A Soldier's Daily Ration 

The daily rations issued to each soldier in the British Army during the Napoleonic Wars were as follows:

1½ lbs Bread or Flour, or 1 lb of Ship’s Biscuit

1 lb Beef, or ½ lb Pork

¼ pint Dried Peas

1 oz Cheese or Butter

1 oz Rice

5 pints Small Beer, or 1 pint Wine, or ½ pint Spirits

Those women who were lucky enough to be listed on a company’s ‘strength’ were permitted ½ of a daily ration and children allowed a ¼ but neither where allowed the alcohol. The weight of the meat included that of bone. It was also a common practice for soldiers to pool their rations, known as 'messing' with the benefit that larger and better cuts of meat could be given to a mess to be shared amongst its members.

Soldiers Cooking in a Mess, Rowlandson,1798

All manors of supplies and rations were under the control of the Commissariat, who were in fact civilians controlled by the Treasury and officially outside military discipline. There are differing views however as to how effective the service was, but if you consider amount of food stuffs required by the army, in 1813 for example the army went through about 300 bullocks a day! It’s most likely that the staff did the best they could especially when you take in for account the Spanish promises to help with supplies, which they could not always keep and the speed at which the army sometimes had to move. Private Wheeler praised their efforts;

'It is true we were sometimes badly off for biscuit, but taking everything into consideration no army could be supplied better. Indeed it is a mystery to thousands how we were supplied so regular as we were.’

One of the biggest problems facing the Commissariat was organising the transport of supplies, there was no official military transport at that time, and they had to rely on hiring cart owning civilians from the local population. These civilians were not know for their trustworthiness neither were they hard working and quite often did not reach place they were meant to be on time. Therefore the soldiers could not always receive their rations on time, if at all.

As the Commissariat purchased goods from the surrounding areas, this practice was open to abuse from the more dishonest officers of this service. There are quite a few stories of fraudulent practices where by goods were purchased cheap and then a higher receipt submitted and the difference was pocketed by the officer.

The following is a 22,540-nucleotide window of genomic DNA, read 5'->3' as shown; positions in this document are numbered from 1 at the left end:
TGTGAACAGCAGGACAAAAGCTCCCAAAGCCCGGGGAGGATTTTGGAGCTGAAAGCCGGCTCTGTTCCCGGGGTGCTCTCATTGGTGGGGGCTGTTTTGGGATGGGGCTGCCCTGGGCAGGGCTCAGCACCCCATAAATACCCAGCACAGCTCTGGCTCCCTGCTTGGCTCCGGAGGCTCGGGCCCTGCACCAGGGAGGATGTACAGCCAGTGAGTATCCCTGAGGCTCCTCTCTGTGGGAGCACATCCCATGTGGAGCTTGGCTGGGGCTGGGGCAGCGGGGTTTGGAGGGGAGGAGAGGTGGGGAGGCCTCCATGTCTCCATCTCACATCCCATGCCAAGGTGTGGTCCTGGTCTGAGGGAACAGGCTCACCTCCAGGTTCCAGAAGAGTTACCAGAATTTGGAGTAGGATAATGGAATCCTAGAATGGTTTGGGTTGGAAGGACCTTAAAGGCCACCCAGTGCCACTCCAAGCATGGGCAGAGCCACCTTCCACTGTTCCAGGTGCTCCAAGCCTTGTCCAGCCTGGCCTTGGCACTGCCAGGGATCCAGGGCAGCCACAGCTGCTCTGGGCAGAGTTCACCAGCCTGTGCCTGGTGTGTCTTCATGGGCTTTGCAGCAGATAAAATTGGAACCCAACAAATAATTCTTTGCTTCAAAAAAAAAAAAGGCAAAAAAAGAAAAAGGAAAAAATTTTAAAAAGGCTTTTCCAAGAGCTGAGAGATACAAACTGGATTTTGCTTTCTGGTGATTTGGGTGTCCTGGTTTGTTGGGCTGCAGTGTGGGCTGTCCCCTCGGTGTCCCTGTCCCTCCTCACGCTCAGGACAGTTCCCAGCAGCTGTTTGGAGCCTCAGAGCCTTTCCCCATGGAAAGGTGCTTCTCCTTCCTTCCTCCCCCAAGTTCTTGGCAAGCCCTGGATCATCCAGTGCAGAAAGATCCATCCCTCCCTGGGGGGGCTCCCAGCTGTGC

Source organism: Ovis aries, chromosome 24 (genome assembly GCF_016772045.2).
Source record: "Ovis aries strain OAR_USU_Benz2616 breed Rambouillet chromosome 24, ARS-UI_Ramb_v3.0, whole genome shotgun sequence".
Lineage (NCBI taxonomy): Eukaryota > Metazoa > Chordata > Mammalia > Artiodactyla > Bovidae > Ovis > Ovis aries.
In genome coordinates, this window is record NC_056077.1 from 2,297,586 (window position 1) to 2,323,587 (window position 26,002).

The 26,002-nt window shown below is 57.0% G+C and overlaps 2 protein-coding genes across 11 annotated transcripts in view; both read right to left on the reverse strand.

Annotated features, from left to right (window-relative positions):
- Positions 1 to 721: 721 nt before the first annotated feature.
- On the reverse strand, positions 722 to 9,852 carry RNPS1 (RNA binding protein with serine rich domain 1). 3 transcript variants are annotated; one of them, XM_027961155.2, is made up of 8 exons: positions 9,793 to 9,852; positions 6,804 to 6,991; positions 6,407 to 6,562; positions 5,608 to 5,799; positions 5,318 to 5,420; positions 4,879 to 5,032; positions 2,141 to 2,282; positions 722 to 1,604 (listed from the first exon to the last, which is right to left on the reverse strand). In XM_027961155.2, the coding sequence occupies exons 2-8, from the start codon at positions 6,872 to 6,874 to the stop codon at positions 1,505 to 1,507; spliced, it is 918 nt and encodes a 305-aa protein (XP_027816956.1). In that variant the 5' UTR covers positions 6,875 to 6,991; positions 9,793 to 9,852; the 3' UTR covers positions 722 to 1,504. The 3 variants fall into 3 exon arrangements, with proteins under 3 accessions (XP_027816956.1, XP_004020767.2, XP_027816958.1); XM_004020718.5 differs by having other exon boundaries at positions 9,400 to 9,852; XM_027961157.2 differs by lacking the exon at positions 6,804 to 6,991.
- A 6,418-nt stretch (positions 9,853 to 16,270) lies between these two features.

Soldiers also added to meagre rations whenever the possibility arose. Either buying local produce or by taken anything they found by the roadside. At Busaco in 1810 the local Portuguese population brought out fruits and wine to the army, which they gave away to the rank and file, but sold them cheaply to the officers. Sometimes when there was no food available at all, the soldiers were forced to eat acorns or leaves plucked off the trees as they marched. A colonel of 95th one day, who had stopped next to a field of wheat, was informed that there was not much chance of getting any rations. So he ordered the riflemen to cut sheaves of wheat to take with them. That evening the men tried to cook or boil it, without much success, in the morning some of the men had badly swollen stomachs, so bad was some, they were unable to march. Demonstrating how desperate, on occasions, the need for food became even when soldiers had no proper way to process it or the knowledge to even cook it.

An original Ship's Biscuit, or Hardtack dating from 1818.

The main substitute for bread was the ship's biscuit; these were rock hard, often alive with maggots or mouldy. Charles Napier describes in a letter to his mother that,

We are on biscuits full of maggots, and though not a bad soldier, hang me if I can relish maggots.’

The biscuits were so hard in fact that it was common for the need to break them with the heel of a shoe or hammer. Wellington even commented on the bad sate of the rations given to the army.

‘The soldiers seldom get enough to eat, and what they do get is delivered to them half mouldy.’

Another tale about the biscuits that's worth quoting is by Rifleman Costello, even though it is quite long it is worth quoting in full. As it show how daft some of the army regulations were.